Grand Ayatollah Montazeri's Fatwa
12 Jul 2009 17:40
Grand Ayatollah Montazeri's Fatwa: an Unfair Supreme Leader is Illegitimate
By MUHAMMAD SAHIMI in Los Angeles | 12 July 2009
In a very important development, Grand Ayatollah Hossein Ali Montazeri, the most senior cleric living in Iran, and one of the top two* marja' taghlid (source of emulation) in Shiite Islam, issued a series of Fatwas, calling the Supreme Leader illegitimate and saying that he was working with the government against religion. Montazeri has called on people to take action against this injustice, even if they have to pay a heavy price for it.
Ayatollah Motazeri, who has long been one of the most outspoken critics of Iran's hard-liners, issued the Fatwas in response to a letter that Dr. Mohsen Kadivar, a progressive cleric and a former student of his, wrote asking for answers to several pointed questions. (Dr. Kadivar was jailed a few years ago for his outspoken criticism of the hard-liners and now lives in the United States.)
The letter congratulates the Grand Ayatollah on the occasion of last week's anniversary of the birth of Imam Ali, the Shiites' first Imam, and a cousin and a son-in-law of the Prophet Mohammad. The letter says that the anniversary has fallen at a time when peaceful protests against rigged elections have been met by injustice by the government, which has resulted in tens of deaths, hundreds of injured, and thousands of arrests -- all carried out in the name of Islam and Shiism by those who use Imam Ali's name but take the path of his enemies instead.
The letters continues,
I learned from you that spreading what the Holy Quran, the Prophet, and his descendants [the Imams] have taught us is the best way of confronting injustice under any condition. Thus, now, in order to keep the weak light of hope in the pure hearts of the young generation to whom injustice is being done, who are being taught superstitions in the name of Shiism, and whose soul are injured and tired by all the lies, treachery, and treason [by the government], I have come to the home of hope for the Iranian nation, [where I know that your] efforts and valiant defense of the rights of the nations - particularly on the same anniversary in 1997 [when the Grand Ayatollah harshly criticized the Supreme Leader Ali Khamenei for his interference in the affairs of the state] and the subsequent five-year house arrest [of the Grand Ayatollah] will never be erased from the nation's historical memory; [I have come] to ask you to respond to questions by your humble student in order to shed light in this dark place. These are the questions of our courageous and oppressed people from their religious leader [Grand Ayatollah Montazeri].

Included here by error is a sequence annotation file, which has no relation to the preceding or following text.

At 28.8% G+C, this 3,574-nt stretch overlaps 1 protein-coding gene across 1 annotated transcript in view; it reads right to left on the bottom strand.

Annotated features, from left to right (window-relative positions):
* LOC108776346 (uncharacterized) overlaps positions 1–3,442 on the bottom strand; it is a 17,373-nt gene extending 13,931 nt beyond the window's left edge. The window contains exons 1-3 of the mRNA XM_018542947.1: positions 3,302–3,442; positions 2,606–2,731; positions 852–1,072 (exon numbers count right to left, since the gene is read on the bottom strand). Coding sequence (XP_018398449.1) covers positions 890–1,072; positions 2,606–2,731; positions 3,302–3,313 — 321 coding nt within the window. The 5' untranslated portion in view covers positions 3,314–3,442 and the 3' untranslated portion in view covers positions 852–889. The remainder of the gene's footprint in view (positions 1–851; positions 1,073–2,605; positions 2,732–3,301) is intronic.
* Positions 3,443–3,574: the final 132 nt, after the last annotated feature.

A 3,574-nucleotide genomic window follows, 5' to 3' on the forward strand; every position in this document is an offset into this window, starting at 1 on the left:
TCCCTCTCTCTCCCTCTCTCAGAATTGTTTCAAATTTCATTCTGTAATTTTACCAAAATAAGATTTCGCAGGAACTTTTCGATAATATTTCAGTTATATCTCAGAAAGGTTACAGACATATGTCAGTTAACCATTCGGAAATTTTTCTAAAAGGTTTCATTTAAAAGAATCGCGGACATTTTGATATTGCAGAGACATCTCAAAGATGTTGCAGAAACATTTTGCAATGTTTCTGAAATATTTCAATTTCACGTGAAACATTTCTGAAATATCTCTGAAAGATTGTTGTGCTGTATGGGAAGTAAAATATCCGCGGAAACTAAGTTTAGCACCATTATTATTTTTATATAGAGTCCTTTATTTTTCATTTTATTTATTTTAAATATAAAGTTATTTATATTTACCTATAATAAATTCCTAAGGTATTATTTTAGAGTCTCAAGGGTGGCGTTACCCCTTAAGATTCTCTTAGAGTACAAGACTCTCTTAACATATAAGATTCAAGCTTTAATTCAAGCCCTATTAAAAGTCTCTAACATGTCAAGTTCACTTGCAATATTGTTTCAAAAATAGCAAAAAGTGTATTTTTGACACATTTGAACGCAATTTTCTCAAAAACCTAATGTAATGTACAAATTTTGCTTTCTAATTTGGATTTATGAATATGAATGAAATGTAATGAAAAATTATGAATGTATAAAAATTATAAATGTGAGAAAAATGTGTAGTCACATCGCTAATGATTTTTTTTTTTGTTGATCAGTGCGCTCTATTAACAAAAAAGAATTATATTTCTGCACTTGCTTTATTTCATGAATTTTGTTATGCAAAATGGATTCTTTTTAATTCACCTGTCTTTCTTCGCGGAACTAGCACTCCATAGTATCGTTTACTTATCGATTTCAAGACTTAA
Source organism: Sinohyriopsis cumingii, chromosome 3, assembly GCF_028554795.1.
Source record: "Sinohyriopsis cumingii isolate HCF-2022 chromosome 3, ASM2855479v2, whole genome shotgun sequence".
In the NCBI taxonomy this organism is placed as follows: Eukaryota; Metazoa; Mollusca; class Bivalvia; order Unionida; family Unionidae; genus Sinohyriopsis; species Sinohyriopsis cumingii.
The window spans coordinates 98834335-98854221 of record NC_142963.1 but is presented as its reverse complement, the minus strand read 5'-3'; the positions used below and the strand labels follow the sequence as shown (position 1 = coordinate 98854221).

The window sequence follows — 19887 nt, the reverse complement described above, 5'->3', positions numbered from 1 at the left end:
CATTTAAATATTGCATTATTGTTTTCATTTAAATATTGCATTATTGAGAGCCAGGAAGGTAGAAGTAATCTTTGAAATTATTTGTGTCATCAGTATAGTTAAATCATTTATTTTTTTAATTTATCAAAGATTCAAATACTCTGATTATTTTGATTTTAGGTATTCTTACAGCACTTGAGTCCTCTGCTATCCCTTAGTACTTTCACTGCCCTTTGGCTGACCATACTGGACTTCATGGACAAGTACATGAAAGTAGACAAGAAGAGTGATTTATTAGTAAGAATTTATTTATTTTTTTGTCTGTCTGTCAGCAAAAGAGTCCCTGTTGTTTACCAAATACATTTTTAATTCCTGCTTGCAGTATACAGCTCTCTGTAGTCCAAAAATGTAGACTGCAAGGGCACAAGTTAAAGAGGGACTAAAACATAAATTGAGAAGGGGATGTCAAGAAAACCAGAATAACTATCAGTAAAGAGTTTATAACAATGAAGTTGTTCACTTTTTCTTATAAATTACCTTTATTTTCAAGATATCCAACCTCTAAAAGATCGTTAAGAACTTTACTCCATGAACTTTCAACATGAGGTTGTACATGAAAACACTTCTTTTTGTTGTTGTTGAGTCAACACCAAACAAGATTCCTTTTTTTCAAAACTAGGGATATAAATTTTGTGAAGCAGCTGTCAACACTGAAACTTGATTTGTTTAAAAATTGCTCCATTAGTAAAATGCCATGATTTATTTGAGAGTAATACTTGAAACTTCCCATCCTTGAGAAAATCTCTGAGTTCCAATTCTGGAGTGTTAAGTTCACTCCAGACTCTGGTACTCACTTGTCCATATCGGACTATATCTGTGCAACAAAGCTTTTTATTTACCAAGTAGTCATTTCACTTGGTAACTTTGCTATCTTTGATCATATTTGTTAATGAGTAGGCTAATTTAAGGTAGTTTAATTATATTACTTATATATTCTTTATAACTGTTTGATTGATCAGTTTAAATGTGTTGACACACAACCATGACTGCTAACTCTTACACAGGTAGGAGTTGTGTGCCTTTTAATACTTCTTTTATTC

Dr. Kadivar then asks the questions:
Question 1: Taking up positions of power for serving the public -- which according to the laws must be occupied by those who are fair, honest, competent, and require the vote of the majority of the people -- by those who are either not qualified, or no longer satisfy the conditions and qualifications stipulated by the laws by exhibiting the characteristics that, with almost complete certainty, are against the required qualifications, requires what course of action [by the people]?
To this question, Grand Ayatollah Montazeri has responded:
Answer: If any of the qualifications mentioned in the question, which religiously and reasonably govern the conditions for occupying the official position for serving the public, is no longer met by the person who occupies the position [to serve the public], that person, automatically and without any need for dismissal, is sacked, which also means all the orders issued by him are no longer valid. But, if the conditions are such that they are not religiously and reasonably necessary for taking up the position, but have been mutually agreed upon by the people and the person [taking the position] who serves them and takes care of their affairs, and have been violated by that person, the people can dismiss him. After the fall [destruction] of justice, honesty, and loss of the vote [trust] of the majority that must be reiterated constantly, which are the conditions for serving [the public] and ruling, the criterion is no longer that the person is innocent unless proven otherwise when it comes to the public affairs that he was in charge of, rather the person must prove his innocence, lack of violation of the laws and the religion, and the efforts for protecting people's right by giving the people a valid reason, in order to satisfy them. If there is still a difference [between the public and the person], the person must prove his claim [of innocence] to a free, fair, and neutral adjudicator who is independent of the government; otherwise, the adjudication will not be acceptable.
Question 2: What is the religious duty of the people with regard to the public servants who, despite the warning by the wise and good-intentioned people, insist on continuing to act against religion?